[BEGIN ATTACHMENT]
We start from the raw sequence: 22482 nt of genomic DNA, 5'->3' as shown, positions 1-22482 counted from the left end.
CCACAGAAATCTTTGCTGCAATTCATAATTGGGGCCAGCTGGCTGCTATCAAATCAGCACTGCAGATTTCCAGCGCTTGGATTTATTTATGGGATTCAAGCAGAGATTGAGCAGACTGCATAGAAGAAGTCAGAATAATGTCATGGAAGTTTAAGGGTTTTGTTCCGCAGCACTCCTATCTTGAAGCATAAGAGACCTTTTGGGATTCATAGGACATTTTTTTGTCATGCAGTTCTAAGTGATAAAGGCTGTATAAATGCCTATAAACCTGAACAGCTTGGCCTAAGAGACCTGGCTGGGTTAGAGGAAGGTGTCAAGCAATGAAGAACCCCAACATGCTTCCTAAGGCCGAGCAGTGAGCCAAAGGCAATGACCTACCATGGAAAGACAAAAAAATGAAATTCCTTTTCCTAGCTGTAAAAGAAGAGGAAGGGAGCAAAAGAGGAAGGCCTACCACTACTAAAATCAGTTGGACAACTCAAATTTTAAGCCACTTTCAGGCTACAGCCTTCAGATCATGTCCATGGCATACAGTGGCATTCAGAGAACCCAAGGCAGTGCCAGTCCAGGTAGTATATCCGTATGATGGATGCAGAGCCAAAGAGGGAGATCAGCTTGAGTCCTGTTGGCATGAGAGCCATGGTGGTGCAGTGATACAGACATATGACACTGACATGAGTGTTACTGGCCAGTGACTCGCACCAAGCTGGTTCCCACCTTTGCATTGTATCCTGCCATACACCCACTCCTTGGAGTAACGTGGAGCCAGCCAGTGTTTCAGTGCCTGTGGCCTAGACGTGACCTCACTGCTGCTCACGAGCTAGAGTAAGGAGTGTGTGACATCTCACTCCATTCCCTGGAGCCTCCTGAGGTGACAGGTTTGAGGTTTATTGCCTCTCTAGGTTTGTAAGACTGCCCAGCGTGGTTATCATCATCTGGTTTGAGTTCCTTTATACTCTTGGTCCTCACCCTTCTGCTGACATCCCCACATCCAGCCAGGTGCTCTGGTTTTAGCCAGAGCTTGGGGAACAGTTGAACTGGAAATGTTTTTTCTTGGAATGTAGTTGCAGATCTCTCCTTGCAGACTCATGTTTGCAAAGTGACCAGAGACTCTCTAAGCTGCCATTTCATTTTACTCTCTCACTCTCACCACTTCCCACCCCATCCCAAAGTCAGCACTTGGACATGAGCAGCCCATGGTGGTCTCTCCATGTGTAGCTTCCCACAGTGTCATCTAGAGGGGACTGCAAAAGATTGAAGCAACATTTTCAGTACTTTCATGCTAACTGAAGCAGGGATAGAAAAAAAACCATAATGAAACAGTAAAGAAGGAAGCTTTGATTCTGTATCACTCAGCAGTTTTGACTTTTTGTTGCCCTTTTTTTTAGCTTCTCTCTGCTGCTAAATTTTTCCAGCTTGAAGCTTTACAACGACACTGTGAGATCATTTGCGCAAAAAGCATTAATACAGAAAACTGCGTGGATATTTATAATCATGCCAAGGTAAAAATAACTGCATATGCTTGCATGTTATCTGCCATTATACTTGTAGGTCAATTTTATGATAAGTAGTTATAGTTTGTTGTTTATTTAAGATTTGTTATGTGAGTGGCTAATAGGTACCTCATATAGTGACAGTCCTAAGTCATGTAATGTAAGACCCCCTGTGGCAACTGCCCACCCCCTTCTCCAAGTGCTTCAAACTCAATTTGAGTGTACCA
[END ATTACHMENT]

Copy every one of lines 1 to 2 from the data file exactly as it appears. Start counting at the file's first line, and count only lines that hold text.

We start from the raw sequence: 22482 nt of genomic DNA, 5'->3' as shown, positions 1-22482 counted from the left end.
CCACAGAAATCTTTGCTGCAATTCATAATTGGGGCCAGCTGGCTGCTATCAAATCAGCACTGCAGATTTCCAGCGCTTGGATTTATTTATGGGATTCAAGCAGAGATTGAGCAGACTGCATAGAAGAAGTCAGAATAATGTCATGGAAGTTTAAGGGTTTTGTTCCGCAGCACTCCTATCTTGAAGCATAAGAGACCTTTTGGGATTCATAGGACATTTTTTTGTCATGCAGTTCTAAGTGATAAAGGCTGTATAAATGCCTATAAACCTGAACAGCTTGGCCTAAGAGACCTGGCTGGGTTAGAGGAAGGTGTCAAGCAATGAAGAACCCCAACATGCTTCCTAAGGCCGAGCAGTGAGCCAAAGGCAATGACCTACCATGGAAAGACAAAAAAATGAAATTCCTTTTCCTAGCTGTAAAAGAAGAGGAAGGGAGCAAAAGAGGAAGGCCTACCACTACTAAAATCAGTTGGACAACTCAAATTTTAAGCCACTTTCAGGCTACAGCCTTCAGATCATGTCCATGGCATACAGTGGCATTCAGAGAACCCAAGGCAGTGCCAGTCCAGGTAGTATATCCGTATGATGGATGCAGAGCCAAAGAGGGAGATCAGCTTGAGTCCTGTTGGCATGAGAGCCATGGTGGTGCAGTGATACAGACATATGACACTGACATGAGTGTTACTGGCCAGTGACTCGCACCAAGCTGGTTCCCACCTTTGCATTGTATCCTGCCATACACCCACTCCTTGGAGTAACGTGGAGCCAGCCAGTGTTTCAGTGCCTGTGGCCTAGACGTGACCTCACTGCTGCTCACGAGCTAGAGTAAGGAGTGTGTGACATCTCACTCCATTCCCTGGAGCCTCCTGAGGTGACAGGTTTGAGGTTTATTGCCTCTCTAGGTTTGTAAGACTGCCCAGCGTGGTTATCATCATCTGGTTTGAGTTCCTTTATACTCTTGGTCCTCACCCTTCTGCTGACATCCCCACATCCAGCCAGGTGCTCTGGTTTTAGCCAGAGCTTGGGGAACAGTTGAACTGGAAATGTTTTTTCTTGGAATGTAGTTGCAGATCTCTCCTTGCAGACTCATGTTTGCAAAGTGACCAGAGACTCTCTAAGCTGCCATTTCATTTTACTCTCTCACTCTCACCACTTCCCACCCCATCCCAAAGTCAGCACTTGGACATGAGCAGCCCATGGTGGTCTCTCCATGTGTAGCTTCCCACAGTGTCATCTAGAGGGGACTGCAAAAGATTGAAGCAACATTTTCAGTACTTTCATGCTAACTGAAGCAGGGATAGAAAAAAAACCATAATGAAACAGTAAAGAAGGAAGCTTTGATTCTGTATCACTCAGCAGTTTTGACTTTTTGTTGCCCTTTTTTTTAGCTTCTCTCTGCTGCTAAATTTTTCCAGCTTGAAGCTTTACAACGACACTGTGAGATCATTTGCGCAAAAAGCATTAATACAGAAAACTGCGTGGATATTTATAATCATGCCAAGGTAAAAATAACTGCATATGCTTGCATGTTATCTGCCATTATACTTGTAGGTCAATTTTATGATAAGTAGTTATAGTTTGTTGTTTATTTAAGATTTGTTATGTGAGTGGCTAATAGGTACCTCATATAGTGACAGTCCTAAGTCATGTAATGTAAGACCCCCTGTGGCAACTGCCCACCCCCTTCTCCAAGTGCTTCAAACTCAATTTGAGTGTACCA